Here and there on the journey Dickens could see in the forests the newly made clearings and the log-huts of the settlers. These his sympathetic imagination endowed with his own sensations. ‘Their forlorn and miserable appearance,’ he wrote, ‘baffles all description. It pains the eye to see the stumps of great trees thickly strewed in every field of wheat; and never to lose the eternal swamp and dull morass, with hundreds of rotten trunks, of elm and pine and sycamore and logwood, steeped in its unwholesome water; where the frogs so croak at night that after dark there is an incessant sound as if millions of phantom teams, with bells, were travelling through the upper air, at an enormous distance off.’

This of course is Martin Chuzzlewit in the swamp settlements of the West. Anybody who knows how to compare the lot of a pioneer settler in such a cabin with that of an English factory hand, or a London sempstress or a slavey in a London lodging-house of the period, can measure as it should be measured the value of Dickens’s picture of America.

From Pittsburgh the Dickenses went by river steamers to Cincinnati, to Louisville and thence to Cairo and St. Louis. The steamers in point of accommodation were, some of them, excellent, with better cabins than the Cunard boats on the Atlantic. The hotels, too, were mostly newly built on what seemed a large and commodious scale with a certain touch of ‘hospitality’ about them, carried down from Colonial days. Dickens in his record of discomfort makes an honourable exception of most of them. But everywhere he complains of the utter lack of privacy, the rude curiosity of the people pushing to get a look at him.

Everywhere he was received with acclaim, though by this time the copyright question was beginning to boil up in the press of the East, and denunciation of Dickens’s ‘ingratitude’ was finding its way into print.

At Cincinnati there was a ball given for the Dickenses by a Judge Walker and attended (according to the guest of the evening) by ‘a hundred and fifty first class bores’. At Louisville, so runs the legend of the local press reprinted on Dickens’s second visit, the ‘host’ of the inn offered to be of service in introducing the distinguished visitor to some of the best families of Kentucky. ‘When I have need of your services’, answered Dickens, ‘I will ring for you’. If it is not true, it is well found. Dickens had travelled a long way from the young radical who dreamed of Van Diemen’s land. What right, anyway, has a hotel keeper to talk to a gentleman?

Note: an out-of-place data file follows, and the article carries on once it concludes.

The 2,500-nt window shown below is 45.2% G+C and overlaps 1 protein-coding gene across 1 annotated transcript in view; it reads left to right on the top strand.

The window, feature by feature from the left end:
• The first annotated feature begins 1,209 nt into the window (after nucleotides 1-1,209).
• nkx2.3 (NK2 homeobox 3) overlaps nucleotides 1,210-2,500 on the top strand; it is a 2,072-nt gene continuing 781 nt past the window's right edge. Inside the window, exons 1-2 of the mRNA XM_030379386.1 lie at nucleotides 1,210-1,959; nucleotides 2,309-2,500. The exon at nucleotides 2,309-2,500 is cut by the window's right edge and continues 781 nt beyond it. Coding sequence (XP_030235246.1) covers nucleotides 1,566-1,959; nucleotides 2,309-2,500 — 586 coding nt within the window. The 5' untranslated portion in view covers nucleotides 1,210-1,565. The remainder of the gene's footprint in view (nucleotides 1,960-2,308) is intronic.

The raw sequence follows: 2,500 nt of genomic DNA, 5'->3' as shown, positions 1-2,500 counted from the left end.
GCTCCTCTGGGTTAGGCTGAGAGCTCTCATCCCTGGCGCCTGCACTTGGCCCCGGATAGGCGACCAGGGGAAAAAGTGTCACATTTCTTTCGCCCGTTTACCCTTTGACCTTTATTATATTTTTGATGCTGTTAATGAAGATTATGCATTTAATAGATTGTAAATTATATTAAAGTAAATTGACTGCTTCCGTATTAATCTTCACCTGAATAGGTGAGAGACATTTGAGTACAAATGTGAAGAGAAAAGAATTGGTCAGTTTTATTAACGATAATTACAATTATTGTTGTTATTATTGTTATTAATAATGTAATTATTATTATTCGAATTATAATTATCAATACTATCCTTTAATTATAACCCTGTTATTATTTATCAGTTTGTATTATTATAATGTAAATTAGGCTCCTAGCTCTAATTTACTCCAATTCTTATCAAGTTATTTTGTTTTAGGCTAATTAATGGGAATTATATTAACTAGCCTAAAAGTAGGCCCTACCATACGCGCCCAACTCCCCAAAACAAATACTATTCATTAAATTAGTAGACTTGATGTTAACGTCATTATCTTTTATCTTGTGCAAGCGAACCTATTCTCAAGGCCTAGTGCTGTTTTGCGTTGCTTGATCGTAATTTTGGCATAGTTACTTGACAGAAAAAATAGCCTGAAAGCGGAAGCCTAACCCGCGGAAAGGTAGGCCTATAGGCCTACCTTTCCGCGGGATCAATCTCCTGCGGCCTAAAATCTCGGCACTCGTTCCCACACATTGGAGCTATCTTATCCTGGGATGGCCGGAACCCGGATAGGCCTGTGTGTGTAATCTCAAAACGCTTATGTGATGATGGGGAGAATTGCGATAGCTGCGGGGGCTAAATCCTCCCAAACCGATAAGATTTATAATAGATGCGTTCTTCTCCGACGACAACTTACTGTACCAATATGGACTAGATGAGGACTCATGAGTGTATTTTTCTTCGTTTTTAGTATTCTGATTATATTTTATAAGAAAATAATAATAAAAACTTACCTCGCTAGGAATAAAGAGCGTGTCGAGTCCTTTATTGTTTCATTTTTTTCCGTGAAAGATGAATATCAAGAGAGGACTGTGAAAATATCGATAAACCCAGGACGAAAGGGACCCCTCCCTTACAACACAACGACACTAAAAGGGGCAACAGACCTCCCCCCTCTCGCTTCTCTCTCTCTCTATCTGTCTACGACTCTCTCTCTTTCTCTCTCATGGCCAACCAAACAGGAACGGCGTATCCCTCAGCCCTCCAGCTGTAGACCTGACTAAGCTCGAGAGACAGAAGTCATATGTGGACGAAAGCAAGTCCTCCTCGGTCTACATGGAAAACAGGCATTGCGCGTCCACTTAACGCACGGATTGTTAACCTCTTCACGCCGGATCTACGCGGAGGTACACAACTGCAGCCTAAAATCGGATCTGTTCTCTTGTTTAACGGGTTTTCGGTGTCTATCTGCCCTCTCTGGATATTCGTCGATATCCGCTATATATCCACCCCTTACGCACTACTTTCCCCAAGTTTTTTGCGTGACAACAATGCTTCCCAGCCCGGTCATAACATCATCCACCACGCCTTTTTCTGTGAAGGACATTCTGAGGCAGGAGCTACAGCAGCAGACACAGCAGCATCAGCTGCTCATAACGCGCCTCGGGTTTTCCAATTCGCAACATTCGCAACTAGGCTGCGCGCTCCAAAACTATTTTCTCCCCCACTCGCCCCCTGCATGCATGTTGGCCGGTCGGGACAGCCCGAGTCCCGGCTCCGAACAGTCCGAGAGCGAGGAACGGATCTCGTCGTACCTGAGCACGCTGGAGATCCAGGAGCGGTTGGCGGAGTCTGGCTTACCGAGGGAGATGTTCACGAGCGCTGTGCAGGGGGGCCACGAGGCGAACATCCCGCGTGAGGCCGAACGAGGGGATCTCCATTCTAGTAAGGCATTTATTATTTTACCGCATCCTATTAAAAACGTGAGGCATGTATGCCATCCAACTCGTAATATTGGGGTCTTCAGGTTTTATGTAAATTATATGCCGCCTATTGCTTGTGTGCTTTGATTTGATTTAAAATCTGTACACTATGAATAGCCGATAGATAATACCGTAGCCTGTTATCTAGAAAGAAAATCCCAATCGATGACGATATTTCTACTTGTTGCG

Thus, pleasantly discoursing, he came to Cairo, where the Ohio meets the Mississippi,—‘a breeding place of fever, ague, and death, vaunted in England as a mine of Golden Hope, and speculated in, on the faith of monstrous representations, to many people’s ruin. A dismal swamp, on which the half-built houses rot away; cleared here and there for the space of a few yards, and then teeming with rank unwholesome vegetation, on whose baneful shade the wretched wanderers who are tempted hither, droop and die and lay their bones. I trust’, he wrote, ‘never to see the Mississippi again except in dreams and nightmares’.

On an upper stretch of the river at that time was a little boy of six years old for whom the vast reaches of the Mississippi, moving through the forests to the distant sea, and the lights of the river steamers passing in the night, were the inspiration of a lifetime. Compare the majesty of the picture of life in the Mississippi drawn in the pages of Huckleberry Finn with the cramped and uninspired picture given by Dickens. It is the work of a peevish cockney travelling without his breakfast.

At St. Louis there was, to Dickens’s delight, a grand hotel, the Planters’ House, ‘as large as the Middlesex Hospital.’ There was a large public reception spoken of as a ‘soiree’. But for Dickens the charm of being lionized had passed. He set out on his homeward journey, travelling across Ohio by water and stage, through Columbus to Sandusky and thence by Lake Erie to Buffalo and Niagara. His feelings and impressions as revealed in his American Notes are embodied in such recurrent words as tobacco-spit, swamp, bull-frogs, corduroy roads, bugs, politics. For the people he can find little praise. Those of St. Louis as seen at the soiree given for him were declared ‘pretty rough and intolerably conceited’. But they were not as bad as humanity when seen at Sandusky, Ohio,—‘The demeanour of the people in these country parts is invariably morose, sullen, clownish, and repulsive. I should think there is not on the face of the earth a people so utterly destitute of humour, vivacity or the capacity for enjoyment.’

Dickens passed out from the West across the Niagara frontier to Canada (May, 1842). He never saw it again.

The truth was that he did not understand the scenes he witnessed.